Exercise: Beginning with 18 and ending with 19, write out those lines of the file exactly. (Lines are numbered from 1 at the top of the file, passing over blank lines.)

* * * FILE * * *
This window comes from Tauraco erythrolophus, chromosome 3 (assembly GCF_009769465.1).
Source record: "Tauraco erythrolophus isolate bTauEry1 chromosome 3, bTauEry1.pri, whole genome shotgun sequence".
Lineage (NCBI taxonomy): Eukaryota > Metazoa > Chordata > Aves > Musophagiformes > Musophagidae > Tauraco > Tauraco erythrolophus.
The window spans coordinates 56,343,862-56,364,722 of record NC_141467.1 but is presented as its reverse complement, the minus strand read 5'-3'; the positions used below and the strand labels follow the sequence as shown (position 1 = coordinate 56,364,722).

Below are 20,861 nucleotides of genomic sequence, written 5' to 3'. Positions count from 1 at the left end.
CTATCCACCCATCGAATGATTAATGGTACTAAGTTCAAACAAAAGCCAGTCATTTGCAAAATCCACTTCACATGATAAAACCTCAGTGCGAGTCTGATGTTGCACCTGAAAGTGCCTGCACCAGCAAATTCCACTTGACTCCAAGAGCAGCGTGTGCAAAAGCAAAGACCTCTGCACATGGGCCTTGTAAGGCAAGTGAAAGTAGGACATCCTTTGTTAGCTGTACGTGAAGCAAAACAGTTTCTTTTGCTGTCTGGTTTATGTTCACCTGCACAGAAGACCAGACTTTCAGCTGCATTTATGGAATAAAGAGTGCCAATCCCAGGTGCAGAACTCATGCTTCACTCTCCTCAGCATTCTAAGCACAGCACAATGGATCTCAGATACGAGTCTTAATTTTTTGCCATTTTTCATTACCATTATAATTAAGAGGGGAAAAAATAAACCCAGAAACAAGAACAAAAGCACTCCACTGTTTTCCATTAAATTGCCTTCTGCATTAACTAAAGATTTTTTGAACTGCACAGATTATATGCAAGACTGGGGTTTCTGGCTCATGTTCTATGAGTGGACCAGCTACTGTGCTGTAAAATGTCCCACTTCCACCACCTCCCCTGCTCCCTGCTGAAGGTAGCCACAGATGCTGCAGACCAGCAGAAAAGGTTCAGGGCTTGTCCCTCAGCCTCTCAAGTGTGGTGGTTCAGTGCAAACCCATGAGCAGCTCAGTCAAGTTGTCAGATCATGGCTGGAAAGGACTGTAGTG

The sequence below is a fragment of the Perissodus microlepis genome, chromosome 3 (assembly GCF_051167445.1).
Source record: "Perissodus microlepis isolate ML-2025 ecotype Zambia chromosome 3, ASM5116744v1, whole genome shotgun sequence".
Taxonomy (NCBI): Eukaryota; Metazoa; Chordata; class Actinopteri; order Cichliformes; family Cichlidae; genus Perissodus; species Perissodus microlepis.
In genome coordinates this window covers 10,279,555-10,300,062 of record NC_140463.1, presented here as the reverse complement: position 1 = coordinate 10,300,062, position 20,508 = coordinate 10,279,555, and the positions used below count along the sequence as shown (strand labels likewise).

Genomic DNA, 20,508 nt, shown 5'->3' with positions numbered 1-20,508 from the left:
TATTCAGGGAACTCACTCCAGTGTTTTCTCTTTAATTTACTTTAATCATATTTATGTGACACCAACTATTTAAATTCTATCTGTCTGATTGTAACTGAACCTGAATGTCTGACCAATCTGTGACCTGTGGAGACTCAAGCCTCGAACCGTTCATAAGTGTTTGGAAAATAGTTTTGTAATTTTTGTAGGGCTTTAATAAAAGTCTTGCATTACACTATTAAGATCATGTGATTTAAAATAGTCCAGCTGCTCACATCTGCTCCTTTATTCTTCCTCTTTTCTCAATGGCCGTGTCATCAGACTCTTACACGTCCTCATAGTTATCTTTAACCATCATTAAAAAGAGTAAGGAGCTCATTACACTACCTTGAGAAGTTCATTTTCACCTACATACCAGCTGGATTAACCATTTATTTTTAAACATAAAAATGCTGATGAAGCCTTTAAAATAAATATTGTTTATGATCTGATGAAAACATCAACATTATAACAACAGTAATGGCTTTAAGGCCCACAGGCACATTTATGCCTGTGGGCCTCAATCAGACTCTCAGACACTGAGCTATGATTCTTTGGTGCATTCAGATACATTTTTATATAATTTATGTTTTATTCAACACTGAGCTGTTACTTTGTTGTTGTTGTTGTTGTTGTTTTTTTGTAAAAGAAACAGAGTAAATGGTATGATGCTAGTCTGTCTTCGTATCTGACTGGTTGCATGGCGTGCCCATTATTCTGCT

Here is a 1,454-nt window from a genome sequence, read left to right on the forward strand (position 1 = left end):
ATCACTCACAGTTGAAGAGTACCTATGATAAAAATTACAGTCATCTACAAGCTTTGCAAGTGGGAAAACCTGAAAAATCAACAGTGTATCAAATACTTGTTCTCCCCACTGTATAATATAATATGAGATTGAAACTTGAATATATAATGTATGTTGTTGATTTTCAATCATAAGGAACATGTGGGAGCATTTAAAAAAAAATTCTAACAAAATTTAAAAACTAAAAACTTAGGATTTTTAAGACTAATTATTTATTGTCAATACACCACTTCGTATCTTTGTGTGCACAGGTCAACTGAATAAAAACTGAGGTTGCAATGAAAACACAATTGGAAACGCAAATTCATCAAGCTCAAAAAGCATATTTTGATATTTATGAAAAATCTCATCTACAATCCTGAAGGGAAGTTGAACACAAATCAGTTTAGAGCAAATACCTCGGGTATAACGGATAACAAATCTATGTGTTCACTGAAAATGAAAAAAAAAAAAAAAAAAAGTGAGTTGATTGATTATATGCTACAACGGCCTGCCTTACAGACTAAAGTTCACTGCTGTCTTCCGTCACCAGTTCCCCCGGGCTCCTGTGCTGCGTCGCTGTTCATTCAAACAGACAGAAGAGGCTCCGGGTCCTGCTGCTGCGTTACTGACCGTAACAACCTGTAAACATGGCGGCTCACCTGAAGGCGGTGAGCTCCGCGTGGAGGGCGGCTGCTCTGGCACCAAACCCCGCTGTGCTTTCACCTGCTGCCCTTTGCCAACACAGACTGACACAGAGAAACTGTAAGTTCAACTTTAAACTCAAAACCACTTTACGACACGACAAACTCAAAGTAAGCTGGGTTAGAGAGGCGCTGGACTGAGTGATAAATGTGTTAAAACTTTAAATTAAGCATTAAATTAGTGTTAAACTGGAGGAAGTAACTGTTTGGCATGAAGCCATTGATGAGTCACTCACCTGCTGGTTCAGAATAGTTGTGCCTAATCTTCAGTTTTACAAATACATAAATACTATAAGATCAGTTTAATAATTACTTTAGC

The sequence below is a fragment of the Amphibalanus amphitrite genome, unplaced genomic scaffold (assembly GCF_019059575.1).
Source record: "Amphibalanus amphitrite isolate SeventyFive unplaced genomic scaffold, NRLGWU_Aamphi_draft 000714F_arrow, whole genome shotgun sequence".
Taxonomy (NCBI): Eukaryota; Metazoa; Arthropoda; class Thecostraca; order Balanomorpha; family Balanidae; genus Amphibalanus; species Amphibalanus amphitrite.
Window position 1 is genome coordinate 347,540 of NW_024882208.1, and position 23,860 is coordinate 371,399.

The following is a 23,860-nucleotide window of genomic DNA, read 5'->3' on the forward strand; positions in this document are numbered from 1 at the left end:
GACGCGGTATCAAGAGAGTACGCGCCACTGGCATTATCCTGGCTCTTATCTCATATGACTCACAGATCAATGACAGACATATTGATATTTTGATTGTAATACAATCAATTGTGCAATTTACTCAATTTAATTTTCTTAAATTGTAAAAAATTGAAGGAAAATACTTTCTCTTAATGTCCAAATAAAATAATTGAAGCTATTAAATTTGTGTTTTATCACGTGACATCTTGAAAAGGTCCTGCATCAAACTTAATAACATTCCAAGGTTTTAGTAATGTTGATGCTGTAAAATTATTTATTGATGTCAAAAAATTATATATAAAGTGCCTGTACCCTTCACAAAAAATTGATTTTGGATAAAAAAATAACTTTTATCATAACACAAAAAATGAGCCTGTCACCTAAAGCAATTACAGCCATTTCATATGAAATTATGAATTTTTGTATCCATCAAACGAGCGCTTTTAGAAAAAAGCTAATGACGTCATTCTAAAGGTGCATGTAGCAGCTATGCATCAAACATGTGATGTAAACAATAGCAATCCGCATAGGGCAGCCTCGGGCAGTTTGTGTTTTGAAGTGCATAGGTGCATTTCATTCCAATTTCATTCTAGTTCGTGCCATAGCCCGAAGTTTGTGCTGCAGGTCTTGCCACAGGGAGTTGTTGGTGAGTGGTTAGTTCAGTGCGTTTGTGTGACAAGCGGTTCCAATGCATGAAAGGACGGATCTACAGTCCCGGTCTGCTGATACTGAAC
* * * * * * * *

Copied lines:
Window position 1 is genome coordinate 347,540 of NW_024882208.1, and position 23,860 is coordinate 371,399.

The following is a 23,860-nucleotide window of genomic DNA, read 5'->3' on the forward strand; positions in this document are numbered from 1 at the left end: